When twelve-year-old Matthew Behan wandered down to his local athletics club for the first time, he probably did not expect it to alter his life so significantly.
Still only 19, Behan’s rapid rise to prominence on the Irish hurdling scene has been striking. Having smashed the 110 metres national junior record with a time of 13.78 seconds, expectations are high for the Dubliner aiming to follow in the footsteps of Olympic hero Thomas Barr.
Having shown promise at a number of sports as a child, including Gaelic and football, it emerged that Behan was a particularly promising swimmer. However, it was not long before he discovered a sport which was much more enticing to him.
“I was quite a good swimmer to be fair, but I absolutely dreaded swimming.”
“When I was twelve though, I was invited to a trial at Crusaders Athletics Club. I was better than the other kids and had a particular knack for hurdling. It just took off from there really.”
Behan quickly rose through the ranks as the national junior champion. Ranking as the 12th best junior in Europe for 110 metres and being the first Irish junior to run this distance in under 14 seconds highlighted the massive potential of this young athlete. The transition from junior to senior level, however, was a difficult one.
At junior level, the hurdles are three feet and three inches, but at senior level they’re half a foot taller (3’9”). “That’s a very big difference, so it has taken a while to adjust.”
A second year student of Sports Science and Health in DCU, Behan is absolutely focused and almost obsessive when speaking of his personal best performances and times records which he is looking to break.
“At first my times weren’t super. I was consistently getting around 14.4 seconds, which was frustrating.”
“Although at the end of the season I travelled to England and recorded a time of 14.18 seconds, so that was massively encouraging.”
“The aim for this coming season is to qualify for the European U-23 games and the World Student games. 13.68 seconds is the target. If I can achieve that I’d have a good chance of competing for a medal.”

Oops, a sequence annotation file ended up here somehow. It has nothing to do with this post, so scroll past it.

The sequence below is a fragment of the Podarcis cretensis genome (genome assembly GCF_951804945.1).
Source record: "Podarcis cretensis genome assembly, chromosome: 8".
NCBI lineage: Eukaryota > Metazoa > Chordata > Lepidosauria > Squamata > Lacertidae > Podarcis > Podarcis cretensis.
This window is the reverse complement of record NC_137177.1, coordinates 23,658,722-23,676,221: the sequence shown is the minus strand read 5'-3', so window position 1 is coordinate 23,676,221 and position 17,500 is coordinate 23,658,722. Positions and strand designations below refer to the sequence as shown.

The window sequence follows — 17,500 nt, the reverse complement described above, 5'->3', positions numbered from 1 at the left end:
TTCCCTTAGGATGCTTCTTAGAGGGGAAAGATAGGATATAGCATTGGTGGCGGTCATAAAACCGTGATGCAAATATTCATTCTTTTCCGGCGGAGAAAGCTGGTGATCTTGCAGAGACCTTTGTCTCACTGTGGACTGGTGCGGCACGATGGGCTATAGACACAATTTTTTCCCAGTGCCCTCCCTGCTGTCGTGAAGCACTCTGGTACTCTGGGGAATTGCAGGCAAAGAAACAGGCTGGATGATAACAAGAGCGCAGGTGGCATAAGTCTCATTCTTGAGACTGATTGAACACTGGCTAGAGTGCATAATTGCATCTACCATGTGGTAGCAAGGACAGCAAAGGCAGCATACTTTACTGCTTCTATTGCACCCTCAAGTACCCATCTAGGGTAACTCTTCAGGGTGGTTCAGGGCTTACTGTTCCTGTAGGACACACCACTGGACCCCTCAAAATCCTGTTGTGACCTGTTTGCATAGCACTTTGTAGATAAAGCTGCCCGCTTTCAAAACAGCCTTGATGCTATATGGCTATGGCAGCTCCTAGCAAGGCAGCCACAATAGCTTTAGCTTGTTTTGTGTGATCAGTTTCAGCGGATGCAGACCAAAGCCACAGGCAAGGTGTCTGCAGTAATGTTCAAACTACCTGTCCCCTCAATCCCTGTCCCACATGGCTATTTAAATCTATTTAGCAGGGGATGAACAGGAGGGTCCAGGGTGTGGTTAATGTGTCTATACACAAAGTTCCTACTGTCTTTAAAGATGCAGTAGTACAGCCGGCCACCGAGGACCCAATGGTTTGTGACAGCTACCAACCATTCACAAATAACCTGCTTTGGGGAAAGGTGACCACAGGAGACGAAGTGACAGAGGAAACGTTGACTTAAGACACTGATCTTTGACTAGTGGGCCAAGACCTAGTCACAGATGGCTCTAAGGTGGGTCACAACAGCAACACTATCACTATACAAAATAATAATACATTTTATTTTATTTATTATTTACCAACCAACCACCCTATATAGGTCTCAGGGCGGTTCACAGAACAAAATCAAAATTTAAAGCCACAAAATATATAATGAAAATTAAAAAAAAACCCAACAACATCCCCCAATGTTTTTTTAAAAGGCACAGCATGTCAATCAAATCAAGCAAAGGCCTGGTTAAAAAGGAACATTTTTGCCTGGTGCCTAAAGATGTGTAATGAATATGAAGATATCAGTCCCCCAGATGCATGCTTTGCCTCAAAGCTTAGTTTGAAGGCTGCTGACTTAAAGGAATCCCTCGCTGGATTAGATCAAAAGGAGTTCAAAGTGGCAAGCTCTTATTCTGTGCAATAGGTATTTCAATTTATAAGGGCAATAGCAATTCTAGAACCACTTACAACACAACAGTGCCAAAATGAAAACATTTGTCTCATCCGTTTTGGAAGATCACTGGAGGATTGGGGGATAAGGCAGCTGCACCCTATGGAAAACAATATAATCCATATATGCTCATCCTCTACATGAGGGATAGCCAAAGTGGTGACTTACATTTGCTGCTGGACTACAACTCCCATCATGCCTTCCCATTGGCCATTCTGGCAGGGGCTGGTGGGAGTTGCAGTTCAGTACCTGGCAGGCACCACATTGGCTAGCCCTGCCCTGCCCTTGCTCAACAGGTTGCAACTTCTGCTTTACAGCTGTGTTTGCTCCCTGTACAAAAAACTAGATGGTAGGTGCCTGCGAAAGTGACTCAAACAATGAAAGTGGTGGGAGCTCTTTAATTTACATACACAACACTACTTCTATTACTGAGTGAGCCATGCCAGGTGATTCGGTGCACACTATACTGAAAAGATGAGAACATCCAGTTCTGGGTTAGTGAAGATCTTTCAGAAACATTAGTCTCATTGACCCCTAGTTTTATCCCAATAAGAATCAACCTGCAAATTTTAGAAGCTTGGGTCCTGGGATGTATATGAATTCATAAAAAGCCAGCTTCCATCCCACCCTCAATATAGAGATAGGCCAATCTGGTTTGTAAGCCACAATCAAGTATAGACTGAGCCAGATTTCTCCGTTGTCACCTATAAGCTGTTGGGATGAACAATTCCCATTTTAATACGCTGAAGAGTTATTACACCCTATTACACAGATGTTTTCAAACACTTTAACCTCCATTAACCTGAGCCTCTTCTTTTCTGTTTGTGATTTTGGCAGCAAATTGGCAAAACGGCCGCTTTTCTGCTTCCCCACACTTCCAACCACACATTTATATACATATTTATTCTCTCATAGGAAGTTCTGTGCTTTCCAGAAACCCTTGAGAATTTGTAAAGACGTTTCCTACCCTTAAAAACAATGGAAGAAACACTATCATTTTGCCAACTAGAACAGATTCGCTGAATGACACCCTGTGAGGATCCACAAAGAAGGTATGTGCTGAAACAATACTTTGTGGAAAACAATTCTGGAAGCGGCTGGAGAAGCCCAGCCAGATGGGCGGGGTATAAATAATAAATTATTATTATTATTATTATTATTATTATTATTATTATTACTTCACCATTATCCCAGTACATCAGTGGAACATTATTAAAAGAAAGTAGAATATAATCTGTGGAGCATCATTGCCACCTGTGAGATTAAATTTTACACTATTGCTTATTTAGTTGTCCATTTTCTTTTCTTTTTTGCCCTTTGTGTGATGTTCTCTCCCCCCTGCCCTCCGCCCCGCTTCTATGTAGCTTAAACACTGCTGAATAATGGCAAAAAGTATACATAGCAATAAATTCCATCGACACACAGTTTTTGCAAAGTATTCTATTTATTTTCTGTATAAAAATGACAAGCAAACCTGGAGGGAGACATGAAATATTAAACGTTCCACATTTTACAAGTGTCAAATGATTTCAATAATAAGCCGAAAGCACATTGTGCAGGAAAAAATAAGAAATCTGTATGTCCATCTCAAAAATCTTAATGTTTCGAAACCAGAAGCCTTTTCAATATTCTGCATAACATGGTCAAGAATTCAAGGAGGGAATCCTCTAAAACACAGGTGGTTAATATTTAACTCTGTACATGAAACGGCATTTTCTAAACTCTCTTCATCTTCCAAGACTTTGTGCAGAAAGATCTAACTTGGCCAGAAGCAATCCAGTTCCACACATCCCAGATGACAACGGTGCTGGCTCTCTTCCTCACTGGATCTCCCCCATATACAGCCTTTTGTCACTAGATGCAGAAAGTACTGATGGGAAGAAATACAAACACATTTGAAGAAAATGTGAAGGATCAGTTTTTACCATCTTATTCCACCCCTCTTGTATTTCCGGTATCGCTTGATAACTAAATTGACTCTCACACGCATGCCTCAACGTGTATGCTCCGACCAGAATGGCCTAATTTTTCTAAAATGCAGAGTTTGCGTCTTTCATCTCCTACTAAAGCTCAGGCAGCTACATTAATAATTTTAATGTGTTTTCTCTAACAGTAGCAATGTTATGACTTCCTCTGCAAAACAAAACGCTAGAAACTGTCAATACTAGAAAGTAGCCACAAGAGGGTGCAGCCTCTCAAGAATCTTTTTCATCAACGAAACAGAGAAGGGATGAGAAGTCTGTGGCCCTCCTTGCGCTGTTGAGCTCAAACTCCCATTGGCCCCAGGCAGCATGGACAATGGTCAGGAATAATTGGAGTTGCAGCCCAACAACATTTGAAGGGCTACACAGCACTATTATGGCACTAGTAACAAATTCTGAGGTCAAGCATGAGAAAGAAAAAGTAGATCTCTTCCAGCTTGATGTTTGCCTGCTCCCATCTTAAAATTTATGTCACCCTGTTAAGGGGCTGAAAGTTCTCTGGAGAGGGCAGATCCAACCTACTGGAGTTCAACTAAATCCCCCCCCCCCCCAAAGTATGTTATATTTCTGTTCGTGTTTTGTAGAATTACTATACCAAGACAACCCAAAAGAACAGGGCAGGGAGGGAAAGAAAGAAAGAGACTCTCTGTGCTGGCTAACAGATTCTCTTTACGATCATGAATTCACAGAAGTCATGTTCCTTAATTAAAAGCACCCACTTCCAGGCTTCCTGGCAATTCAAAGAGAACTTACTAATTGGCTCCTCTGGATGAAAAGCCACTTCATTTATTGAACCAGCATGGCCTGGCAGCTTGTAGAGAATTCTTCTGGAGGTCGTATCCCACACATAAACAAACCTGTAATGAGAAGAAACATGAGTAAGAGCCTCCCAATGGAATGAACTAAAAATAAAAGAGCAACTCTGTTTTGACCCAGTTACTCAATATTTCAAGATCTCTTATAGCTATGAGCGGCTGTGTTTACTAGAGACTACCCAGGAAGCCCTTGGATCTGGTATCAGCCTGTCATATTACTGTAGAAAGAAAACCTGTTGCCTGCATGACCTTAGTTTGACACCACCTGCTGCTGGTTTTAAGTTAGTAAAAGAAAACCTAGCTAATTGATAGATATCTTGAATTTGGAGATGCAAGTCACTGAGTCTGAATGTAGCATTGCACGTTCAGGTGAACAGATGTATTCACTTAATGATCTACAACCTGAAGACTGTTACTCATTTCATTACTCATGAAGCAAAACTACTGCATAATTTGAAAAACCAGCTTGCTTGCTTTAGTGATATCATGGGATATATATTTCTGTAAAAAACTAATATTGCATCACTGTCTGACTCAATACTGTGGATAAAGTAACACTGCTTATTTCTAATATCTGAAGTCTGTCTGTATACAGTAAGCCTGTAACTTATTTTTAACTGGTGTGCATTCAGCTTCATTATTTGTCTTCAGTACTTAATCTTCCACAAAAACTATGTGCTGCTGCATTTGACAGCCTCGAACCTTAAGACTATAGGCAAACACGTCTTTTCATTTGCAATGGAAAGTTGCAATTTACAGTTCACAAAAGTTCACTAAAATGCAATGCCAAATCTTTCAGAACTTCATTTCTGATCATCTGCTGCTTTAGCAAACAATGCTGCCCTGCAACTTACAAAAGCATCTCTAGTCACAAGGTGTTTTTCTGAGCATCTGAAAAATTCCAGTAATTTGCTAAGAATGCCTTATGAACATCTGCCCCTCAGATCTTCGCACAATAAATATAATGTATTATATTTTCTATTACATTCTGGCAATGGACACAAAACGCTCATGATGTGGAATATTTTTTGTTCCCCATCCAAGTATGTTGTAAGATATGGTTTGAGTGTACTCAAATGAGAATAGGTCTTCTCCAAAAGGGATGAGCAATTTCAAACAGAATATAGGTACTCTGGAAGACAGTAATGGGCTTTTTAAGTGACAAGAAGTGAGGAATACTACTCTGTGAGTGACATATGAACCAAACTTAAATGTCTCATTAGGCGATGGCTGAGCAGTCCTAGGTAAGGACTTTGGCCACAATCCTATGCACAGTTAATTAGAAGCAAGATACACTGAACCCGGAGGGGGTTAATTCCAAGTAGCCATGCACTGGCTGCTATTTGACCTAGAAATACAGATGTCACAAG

Having considered the possibility of attending college in America, Behan finally opted for DCU.
“I had thought about going abroad, but at the end of the day I’m a home bird. I love my setup here, especially with my coach Maria Hetherington, who puts everything together for me.”
“You hear all these horror stories about athletes going abroad and burning out within months. You could be a big fish in a small pond over here, and quite the opposite in America.”
“There’s great competition and hurdle talent in Ireland and it suits me better to be in familiar surroundings.”
Behan speaks in glowing terms of the support he receives from Athletics Ireland and DCU.
“We’re given absolutely ample support and you couldn’t really ask for more. We’re regularly made do blood tests to ensure that we’re healthy. Enda Fitzpatrick, the director of DCU Athletics Academy, really couldn’t be any more helpful.”
Having trained last year with DCU, Behan now trains solely with Athletics Ireland. Athletics Ireland would rather Behan’s training was more specifically based around hurdling and as such favour him training under their stewardship.
A day in the life of Matthew Behan is rather more hectic than that of your typical DCU student. Mondays and Fridays are reserved for gym work and strength and conditioning training with former Irish hurdler Martina McCarthy. Tuesdays and Thursdays see him take to the track with Crusaders AC in Irishtown Stadium.
Fitting in college lectures with this busy schedule requires discipline, but when your aspirations are as lofty as Behan’s, discipline is essential.
“I suppose my big goal is to get to Tokyo 2020. I never tried to kid myself by believing that Rio was a realistic target. I don’t want to just go there and be making up the numbers though. The aim is to go there and be competitive.”
“Obviously being a professional sportsperson would be a massive incentive too.”
Seeing fellow hurdler Thomas Barr achieve fourth place in the 400 metres hurdles at this summer’s Olympic Games in Rio De Janeiro only served to further whet his appetite.
“I’d be pals enough with Thomas and to see what he achieved this summer was inspiring. To see the Irish out there mixing it up was just brilliant.”
When he’s not breaking national junior records or striving for perfection in his quest for an Olympic appearance, Behan says he likes to play FIFA, hang out with his friends and family, and read about sport. You get the sense, however, when talking to Behan that Tokyo is always in the back of his mind.
Remember the name. He very well may be the next Thomas Barr.